Boards urged to rethink exposure as 9-figure breach costs hit victims’ share prices
- 11 September, 2017 23:54
Executives are still struggling to quantify the potential threat from cybersecurity-induced business interruption and few see themselves as potential targets for nation-state attacks designed for business interruption, a long-time military and consulting security expert has warned as new research emerges suggesting that a data breach typically cuts a company’s share price by 5 percent.
The challenges of quantifying cybersecurity exposure come from the wide variability in potential business impacts and the broad range of attack types that can affect organisations. This makes it hard to proactively evaluate the potential risk of a cybersecurity breach – and that, former FBI cybersecurity specialist Reid Sawyer told CSO Australia, has historically made it too easy for executives to ignore.
“Cyber risk is amorphous in many ways,” said Sawyer, who now works as senior vice president of credit, political, and security risks with specialist insurance broker JLT Specialty. “What we’re not necessarily accounting for when we view it as a single risk is how it cascades across the rest of the organisation, and how that creates lost business opportunities.”
Much of his current consulting work is designed around “helping clients translate this to financial measures. Once you understand that, you can have a better conversation with the COO. It’s all about thinking of cyber risk in terms of earnings per share or stock price valuations and impact, then connecting that back with integration across the technical sphere.”
Executives looking for a way to translate cybersecurity breaches into financial measures have recently been given a few highly compelling data points. A recent Ponemon Institute-Centrify analysis of 113 global companies found that their share prices dropped by an average of 5 percent on the day a data breach was disclosed.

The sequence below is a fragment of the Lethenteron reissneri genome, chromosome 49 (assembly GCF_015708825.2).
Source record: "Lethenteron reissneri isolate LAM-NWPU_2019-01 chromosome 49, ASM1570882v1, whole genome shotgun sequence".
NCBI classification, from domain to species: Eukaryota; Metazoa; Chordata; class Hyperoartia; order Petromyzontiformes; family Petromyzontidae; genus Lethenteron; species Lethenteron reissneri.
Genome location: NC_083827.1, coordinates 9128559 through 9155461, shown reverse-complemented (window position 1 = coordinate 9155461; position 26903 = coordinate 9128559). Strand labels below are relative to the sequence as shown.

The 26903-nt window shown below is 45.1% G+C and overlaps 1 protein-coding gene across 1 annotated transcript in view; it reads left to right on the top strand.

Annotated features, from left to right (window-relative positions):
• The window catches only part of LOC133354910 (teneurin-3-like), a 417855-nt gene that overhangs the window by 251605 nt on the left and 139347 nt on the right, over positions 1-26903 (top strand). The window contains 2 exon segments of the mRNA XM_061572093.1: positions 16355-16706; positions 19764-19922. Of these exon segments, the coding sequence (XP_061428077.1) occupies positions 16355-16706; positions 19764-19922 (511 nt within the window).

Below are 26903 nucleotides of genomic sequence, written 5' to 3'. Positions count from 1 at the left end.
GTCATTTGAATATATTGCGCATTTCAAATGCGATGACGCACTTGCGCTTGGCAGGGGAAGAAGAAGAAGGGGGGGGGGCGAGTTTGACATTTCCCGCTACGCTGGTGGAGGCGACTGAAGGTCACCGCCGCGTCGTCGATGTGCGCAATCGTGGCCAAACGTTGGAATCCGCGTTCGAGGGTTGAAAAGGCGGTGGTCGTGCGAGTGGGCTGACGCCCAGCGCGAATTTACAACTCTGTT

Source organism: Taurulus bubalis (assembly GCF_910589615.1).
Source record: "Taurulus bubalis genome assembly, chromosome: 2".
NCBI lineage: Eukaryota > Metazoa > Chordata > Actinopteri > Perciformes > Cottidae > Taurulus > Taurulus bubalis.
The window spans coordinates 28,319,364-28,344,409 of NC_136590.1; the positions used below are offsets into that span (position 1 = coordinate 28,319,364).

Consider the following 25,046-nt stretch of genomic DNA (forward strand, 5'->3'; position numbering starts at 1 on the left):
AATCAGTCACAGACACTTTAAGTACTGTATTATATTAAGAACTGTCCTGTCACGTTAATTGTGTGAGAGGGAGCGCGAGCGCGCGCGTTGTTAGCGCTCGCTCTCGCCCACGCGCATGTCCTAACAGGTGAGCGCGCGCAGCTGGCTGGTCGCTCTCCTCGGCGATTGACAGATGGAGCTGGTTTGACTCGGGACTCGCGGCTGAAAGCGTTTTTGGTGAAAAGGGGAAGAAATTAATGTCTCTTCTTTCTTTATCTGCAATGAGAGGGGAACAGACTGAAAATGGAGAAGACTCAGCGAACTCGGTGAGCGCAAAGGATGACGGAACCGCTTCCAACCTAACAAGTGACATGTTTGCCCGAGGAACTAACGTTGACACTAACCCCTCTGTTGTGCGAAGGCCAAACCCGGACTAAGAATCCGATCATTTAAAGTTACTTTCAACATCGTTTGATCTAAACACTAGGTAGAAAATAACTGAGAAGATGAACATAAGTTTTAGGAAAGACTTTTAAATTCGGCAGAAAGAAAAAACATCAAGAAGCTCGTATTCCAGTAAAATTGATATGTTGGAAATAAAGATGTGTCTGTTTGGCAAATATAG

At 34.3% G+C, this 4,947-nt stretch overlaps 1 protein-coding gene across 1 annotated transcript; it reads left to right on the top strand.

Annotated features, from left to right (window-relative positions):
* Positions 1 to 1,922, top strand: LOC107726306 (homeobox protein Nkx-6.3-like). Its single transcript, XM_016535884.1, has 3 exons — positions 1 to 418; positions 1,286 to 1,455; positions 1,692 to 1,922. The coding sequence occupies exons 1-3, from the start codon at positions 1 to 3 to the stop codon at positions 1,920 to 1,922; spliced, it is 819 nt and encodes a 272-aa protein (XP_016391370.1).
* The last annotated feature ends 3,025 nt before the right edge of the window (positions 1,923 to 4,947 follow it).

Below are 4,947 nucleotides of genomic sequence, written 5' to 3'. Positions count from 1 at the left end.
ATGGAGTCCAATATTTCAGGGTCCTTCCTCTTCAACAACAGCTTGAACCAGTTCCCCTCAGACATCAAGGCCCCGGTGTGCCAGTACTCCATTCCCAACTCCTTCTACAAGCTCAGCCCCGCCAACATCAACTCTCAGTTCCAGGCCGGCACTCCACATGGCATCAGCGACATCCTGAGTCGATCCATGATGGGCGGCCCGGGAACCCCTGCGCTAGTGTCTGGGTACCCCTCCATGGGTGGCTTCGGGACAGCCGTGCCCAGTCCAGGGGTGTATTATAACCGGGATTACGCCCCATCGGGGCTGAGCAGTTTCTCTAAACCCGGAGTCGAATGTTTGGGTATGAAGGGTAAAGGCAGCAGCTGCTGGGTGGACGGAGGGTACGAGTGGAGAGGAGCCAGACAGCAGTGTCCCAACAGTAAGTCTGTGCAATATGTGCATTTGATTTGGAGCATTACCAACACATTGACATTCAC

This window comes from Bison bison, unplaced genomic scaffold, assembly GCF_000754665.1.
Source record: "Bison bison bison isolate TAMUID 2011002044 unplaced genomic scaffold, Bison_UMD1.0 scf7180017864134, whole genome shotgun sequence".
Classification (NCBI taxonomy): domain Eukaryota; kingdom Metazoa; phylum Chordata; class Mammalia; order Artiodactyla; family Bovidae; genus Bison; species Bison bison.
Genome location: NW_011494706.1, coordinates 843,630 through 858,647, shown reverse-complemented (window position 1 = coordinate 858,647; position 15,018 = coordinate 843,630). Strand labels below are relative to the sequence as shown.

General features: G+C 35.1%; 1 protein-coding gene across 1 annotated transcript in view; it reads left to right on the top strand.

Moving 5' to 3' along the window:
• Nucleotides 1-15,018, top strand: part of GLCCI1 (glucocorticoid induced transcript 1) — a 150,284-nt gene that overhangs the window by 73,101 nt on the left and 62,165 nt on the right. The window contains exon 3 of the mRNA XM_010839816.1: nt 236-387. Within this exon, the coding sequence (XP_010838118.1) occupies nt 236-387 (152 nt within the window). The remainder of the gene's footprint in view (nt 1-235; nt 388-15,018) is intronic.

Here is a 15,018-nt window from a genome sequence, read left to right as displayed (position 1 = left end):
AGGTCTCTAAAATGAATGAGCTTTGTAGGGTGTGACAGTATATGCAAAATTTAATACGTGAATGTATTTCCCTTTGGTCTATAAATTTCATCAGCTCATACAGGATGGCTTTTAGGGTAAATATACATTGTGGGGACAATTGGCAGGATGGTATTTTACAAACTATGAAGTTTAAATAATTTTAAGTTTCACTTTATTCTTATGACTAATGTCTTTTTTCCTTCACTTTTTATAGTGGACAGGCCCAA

More worrying in the long term were figures suggesting that those companies lost as much as 7 percent of their customers after the breach – but that’s only the beginning. Fully one in 3 Australian consumers impacted by a data breach reported that they had discontinued their relationship with that organisation, Centrify noted.
As well as the potential loss of customers, the direct impact on a company’s share price – or the hit to a takeover price, as Yahoo learned after acquirer Verizon knocked off $US350m ($A440m) from Yahoo’s price after a massive data breach – is the kind of metric that board members can’t help but understand.
This month, credit-reporting giant Equifax saw shares drop 13 percent the day it announced a massive data breach involving data on 143 million customers could take years and cost upwards of $US300m ($A377m) in gross costs to resolve.
Other major companies, such as Merck, Fedex, Maersk, and Cadbury parent company Mondelez, have warned of material impacts due to recent infections from the Petya malware worm – whose malicious design had many suspecting it was actually designed as a form of industrial sabotage.
Interrupting key industries is a tactic straight out of the nation-state playbook and may indicate an escalation in cyberwar strategies that many companies simply haven’t considered, Sawyer said.
“It is an absolutely underappreciated dimension of the threat vendors are facing today,” Sayer said. “Nation-state actors are not only pursuing cyber as an asymmetric weapon, but also have as their goal the economic disruption of other states and disruption of their economic capacity, along with the more traditional nation-state activity of value extraction of the firms they’re targeting.”
Many CISOs were talking about nation-state attacks in broad terms “but at the C-suite it’s a different conversation to think about assets being targeted by foreign intelligence assets.”
Executives needed to look inward to head off such potential attacks by identifying and securing critical operational systems and information assets – which might include financial or utility infrastructure, databases of sensitive information, or systems supporting large-scale logistical or procurement processes.
“The biggest surprise is understanding this at a different level,” Sawyer explained, noting that boards must understand “how different risks converge in an organisation, and how cyber can present a strategic or material harm in different ways they haven’t thought of. In most organisations this process belongs to the CISO – but cyber risk really belongs to the COO and CFO.”